MSH6 Constitutional mismatch repair deficiency (CMMR-D) high-grade glioma, supratentorial PNET 24535705, 24440087, 24737826, 24556086
NF1 Neurofibromatosis type 1 schwannoma, pheochromocytoma, optic glioma, neurofibromas, other CNS malignancies 24535705
NF2 Neurofibromatosis type 2 vestibular schwannoma, spinal schwannoma, meningioma 24535705, 19652604
PHOX2B Familial neuroblastoma neuroblastoma, ganglioneuroma, ganglioneuroblastoma 16888290, 15657873
PMS2 Constitutional mismatch repair deficiency (CMMR-D) high-grade glioma, supratentorial PNET 24535705, 24440087, 24737826, 24556086
PRKAR1A Carney complex psammomatous melanotic schwannoma 11549623
PTCH1 Basal cell nevus syndrome (Gorlin syndrome) medulloblastoma 9231911
PTEN PTEN hamartoma syndrome Lhermitte-Duclos (dysplastic gangliocytoma of the cerebellum) 20565722
RB1 Familial retinoblastoma retinoblastoma 20301625, 8304343
SMARCB1 Rhabdoid tumor predisposition syndrome rhabdoid tumors, schwannomas 22434719, 24933152, 21208904, 17357086
SMARCE1 clear cell meningioma 25249420, 25143307
SUFU Basal cell nevus syndrome (Gorlin syndrome) medulloblastoma 22508808, 19833601,12068298
TP53 Li-Fraumeni syndrome astrocytomas, glioblastomas, medulloblastomas, choroid plexus carcinoma 10864200, 20522432, 24535705
TSC1 Tuberous sclerosis subependymal giant cell astrocytomas 9568761
TSC2 Tuberous sclerosis subependymal giant cell astrocytomas 9568761
VHL von Hippel Lindau syndrome hemangioblastoma 21955200

The majority of genes on this panel are associated with hereditary CNS and PNS tumors in an autosomal dominant inheritance pattern. The EPCAM, MLH1, MSH2, MSH6, and PMS2 genes are associated with autosomal recessive constitutional mismatch repair deficiency syndrome (CMMR-D).

Carriers (heterozygotes) of any of the above autosomal recessive conditions have an increased risk for adult-onset cancers. This information will be included in the test report when a result is present.

The Invitae Pediatric Nervous System/Brain Tumors Panel may be considered for children or young adults with the types of nervous system/brain tumors listed above or whose personal or family history is suggestive of a hereditary nervous system tumor predisposition syndrome, including:

  • a brain tumor diagnosed under the age of 18
  • a brain tumor and:
    • hypopigmented skin lesions
    • consanguineous parents (parents who are related by blood)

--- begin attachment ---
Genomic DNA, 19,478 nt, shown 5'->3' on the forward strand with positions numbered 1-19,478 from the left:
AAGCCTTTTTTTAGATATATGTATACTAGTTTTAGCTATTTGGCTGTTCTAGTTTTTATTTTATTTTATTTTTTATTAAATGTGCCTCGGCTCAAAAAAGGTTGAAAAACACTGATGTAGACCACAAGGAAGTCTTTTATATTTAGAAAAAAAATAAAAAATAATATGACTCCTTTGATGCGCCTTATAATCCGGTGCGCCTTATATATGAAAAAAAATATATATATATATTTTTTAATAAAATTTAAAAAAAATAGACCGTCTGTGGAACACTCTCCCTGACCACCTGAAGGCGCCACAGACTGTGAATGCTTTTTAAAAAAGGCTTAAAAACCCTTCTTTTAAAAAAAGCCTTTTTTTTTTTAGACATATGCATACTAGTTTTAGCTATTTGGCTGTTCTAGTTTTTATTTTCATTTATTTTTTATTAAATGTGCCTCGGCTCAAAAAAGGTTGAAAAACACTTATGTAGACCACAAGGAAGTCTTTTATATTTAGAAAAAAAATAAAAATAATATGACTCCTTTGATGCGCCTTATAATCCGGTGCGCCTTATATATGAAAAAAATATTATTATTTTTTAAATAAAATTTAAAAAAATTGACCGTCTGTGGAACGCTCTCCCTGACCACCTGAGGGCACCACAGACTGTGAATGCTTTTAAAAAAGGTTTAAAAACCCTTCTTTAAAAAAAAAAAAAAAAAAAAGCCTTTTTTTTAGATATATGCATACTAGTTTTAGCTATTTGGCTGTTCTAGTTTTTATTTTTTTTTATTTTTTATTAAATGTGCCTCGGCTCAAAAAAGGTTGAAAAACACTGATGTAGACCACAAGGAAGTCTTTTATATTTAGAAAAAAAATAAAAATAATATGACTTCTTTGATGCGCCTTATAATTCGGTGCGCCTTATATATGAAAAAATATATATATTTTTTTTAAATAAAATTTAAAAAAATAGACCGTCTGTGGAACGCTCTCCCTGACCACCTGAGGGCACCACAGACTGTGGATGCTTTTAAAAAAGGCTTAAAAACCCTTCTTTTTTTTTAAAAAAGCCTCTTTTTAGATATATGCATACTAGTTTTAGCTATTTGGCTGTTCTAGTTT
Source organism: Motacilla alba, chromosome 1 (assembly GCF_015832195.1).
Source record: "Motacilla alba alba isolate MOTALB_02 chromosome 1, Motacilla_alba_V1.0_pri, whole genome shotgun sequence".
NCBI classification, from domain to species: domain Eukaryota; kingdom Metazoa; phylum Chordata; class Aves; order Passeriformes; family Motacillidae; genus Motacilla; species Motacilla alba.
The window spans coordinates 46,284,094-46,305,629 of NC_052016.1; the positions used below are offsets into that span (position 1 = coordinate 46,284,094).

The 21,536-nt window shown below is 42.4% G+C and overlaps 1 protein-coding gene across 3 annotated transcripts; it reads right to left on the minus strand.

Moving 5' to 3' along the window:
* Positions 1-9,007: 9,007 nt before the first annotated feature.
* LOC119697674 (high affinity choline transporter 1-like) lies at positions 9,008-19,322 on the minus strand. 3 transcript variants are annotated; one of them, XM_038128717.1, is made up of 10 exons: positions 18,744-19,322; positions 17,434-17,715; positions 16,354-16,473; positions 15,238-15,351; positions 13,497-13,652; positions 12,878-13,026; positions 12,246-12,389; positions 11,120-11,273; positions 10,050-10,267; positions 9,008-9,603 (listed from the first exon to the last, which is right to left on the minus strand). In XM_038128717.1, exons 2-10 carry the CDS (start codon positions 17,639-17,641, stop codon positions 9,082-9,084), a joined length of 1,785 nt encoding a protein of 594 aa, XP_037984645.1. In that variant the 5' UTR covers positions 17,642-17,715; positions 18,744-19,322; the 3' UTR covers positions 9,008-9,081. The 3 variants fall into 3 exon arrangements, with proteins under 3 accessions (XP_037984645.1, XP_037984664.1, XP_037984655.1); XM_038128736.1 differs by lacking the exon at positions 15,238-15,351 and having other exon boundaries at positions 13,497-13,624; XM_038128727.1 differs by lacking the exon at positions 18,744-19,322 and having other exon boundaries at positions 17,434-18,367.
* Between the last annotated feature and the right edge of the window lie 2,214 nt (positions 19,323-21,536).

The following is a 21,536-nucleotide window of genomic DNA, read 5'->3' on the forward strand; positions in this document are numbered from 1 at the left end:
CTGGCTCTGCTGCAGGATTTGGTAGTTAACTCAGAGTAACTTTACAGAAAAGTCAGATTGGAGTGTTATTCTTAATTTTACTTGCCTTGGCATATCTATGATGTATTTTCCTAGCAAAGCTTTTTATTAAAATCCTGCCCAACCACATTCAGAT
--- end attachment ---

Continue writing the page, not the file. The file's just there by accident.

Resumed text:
• a personal or family history of cancers or features associated with Lynch syndrome, Li-Fraumeni syndrome, tuberous sclerosis complex, neurofibromatosis type 1 (NF1), or basal cell nevus (Gorlin) syndrome
    • a second primary cancer
    • a sibling with a childhood cancer
  • an astrocytoma and melanoma
  • two first-degree relatives with an astrocytoma and melanoma
  • a medulloblastoma and ≥10 cumulative adenomatous colon polyps

There are also some common, general features suggestive of a hereditary cancer syndrome family. These include:

  • cancer diagnosed at an unusually young age
  • different types of cancer that have occurred independently in the same person
  • cancer that has developed in both of a set of paired organs (e.g., both kidneys, both breasts)
  • several close blood relatives that have the same type of cancer
  • unusual cases of a specific cancer type (e.g., breast cancer in a man)

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  2. Baysal, BE, Maher, ER. 15 years of paraganglioma: Genetics and mechanism of pheochromocytoma-paraganglioma syndromes characterized by germline SDHB and SDHD mutations. Endocr. Relat. Cancer. 2015; 22(4):T71-82. doi: 10.1530/ERC-15-0226. PMID: 26113606
  3. Benn, DE, et al. Clinical presentation and penetrance of pheochromocytoma/paraganglioma syndromes. J. Clin. Endocrinol. Metab. 2006; 91(3):827-36. PMID: 16317055
  4. Berry-Kravis, EM, et al. Congenital central hypoventilation syndrome: PHOX2B mutations and phenotype. Am. J. Respir. Crit. Care Med. 2006; 174(10):1139-44. PMID: 16888290
  5. Bleeker, FE, et al. Brain tumors and syndromes in children. Neuropediatrics. 2014; 45(3):137-61. PMID: 24535705
  6. Bourdeaut, F, et al. ALK germline mutations in patients with neuroblastoma: a rare and weakly penetrant syndrome. Eur. J. Hum. Genet. 2012; 20(3):291-7. PMID: 22071890